Latinos and the 2010 Census: The foreign born are more positive
By Sui-Jade Ho
The Hispanic population in the United States grew from 35.3 million in the 2000 Census to 46.9 million (or 15.4% of the total population) in 2008. Of these, 62% are native born while 38% are foreign born. Historically, Hispanic participation in the census has been lower than other groups. In 2000, their return rate was 69%, compared to 79% for non-Hispanic households. This lead the Census Bureau to dedicate 20% of its ad budget on awareness campaigns aimed at Hispanics.
With the approach of the 2010 Census, the Pew Hispanic Center conducted a nationwide survey in March 2010 of 1,003 Latino adults on their awareness of and attitude toward the Census. The results were published in “Latinos and the 2010 Census: The Foreign Born Are More Positive.”
Its findings include:
- 79% of Spanish-speaking and 69% of bilingual Hispanics are positive and knowledgeable about the census, compared with 53% of English-speaking Hispanics.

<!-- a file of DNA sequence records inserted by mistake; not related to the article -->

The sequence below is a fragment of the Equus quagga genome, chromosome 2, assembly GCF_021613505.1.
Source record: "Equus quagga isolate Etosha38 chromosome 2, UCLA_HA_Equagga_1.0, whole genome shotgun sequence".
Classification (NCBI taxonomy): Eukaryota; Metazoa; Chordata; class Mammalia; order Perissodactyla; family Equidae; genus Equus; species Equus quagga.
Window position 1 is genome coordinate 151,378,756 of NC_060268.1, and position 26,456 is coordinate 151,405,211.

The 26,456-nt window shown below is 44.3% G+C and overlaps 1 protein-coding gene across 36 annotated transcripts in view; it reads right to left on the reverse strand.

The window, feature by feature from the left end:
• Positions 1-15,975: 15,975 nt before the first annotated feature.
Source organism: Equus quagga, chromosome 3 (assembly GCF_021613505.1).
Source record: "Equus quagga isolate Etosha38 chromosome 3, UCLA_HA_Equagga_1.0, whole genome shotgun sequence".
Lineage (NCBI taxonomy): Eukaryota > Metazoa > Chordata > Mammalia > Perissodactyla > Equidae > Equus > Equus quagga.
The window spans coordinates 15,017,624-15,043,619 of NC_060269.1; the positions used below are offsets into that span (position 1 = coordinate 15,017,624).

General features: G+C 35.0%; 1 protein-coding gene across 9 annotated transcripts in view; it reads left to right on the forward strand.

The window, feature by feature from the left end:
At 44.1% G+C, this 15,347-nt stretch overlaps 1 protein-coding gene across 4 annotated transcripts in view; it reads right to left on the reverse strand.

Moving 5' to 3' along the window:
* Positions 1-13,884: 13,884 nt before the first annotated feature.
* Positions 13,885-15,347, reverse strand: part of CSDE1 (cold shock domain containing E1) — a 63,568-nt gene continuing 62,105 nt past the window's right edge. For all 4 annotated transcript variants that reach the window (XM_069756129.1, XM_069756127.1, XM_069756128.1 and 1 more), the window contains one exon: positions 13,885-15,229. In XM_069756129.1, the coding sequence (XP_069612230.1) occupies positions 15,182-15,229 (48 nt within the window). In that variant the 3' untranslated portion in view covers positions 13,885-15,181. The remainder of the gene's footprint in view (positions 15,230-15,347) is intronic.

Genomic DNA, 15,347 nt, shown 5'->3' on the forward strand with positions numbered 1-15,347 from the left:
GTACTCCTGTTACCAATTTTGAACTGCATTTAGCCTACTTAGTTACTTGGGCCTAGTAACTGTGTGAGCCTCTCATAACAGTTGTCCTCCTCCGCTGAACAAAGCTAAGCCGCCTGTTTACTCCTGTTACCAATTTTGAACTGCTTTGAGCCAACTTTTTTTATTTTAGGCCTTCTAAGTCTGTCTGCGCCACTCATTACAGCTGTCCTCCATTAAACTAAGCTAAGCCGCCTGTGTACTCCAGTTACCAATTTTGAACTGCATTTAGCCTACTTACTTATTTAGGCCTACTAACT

- Foreign-born Hispanics (80%) are more likely to say that the census is good for the Hispanic community, compared with native-born Hispanics (57%).
- 69% of foreign-born Hispanics are likely to correctly say the census cannot be used to determine whether or not someone is in the country legally, versus only 57% of native-born Hispanics.
- 56% of foreign-born Hispanics reported that they have received pro-census messages, compared with 38% of native-born Hispanics.
- 91% of foreign-born Hispanics reported that they have sent in their census form or definitely will, compared with 78% of native-born Hispanics.
In addition, the researchers report, foreign-born Hispanics are also more likely to trust the Census Bureau to keep their personal information confidential.
Tags: California, Hispanic, Latino, race
Last updated: May 5, 2010
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Citation: Lopez, Mark, Hugo; et al. "Latinos and the 2010 Census: The Foreign Born Are More Positive", Pew Research Hispanic Center, April, 2010, PDF.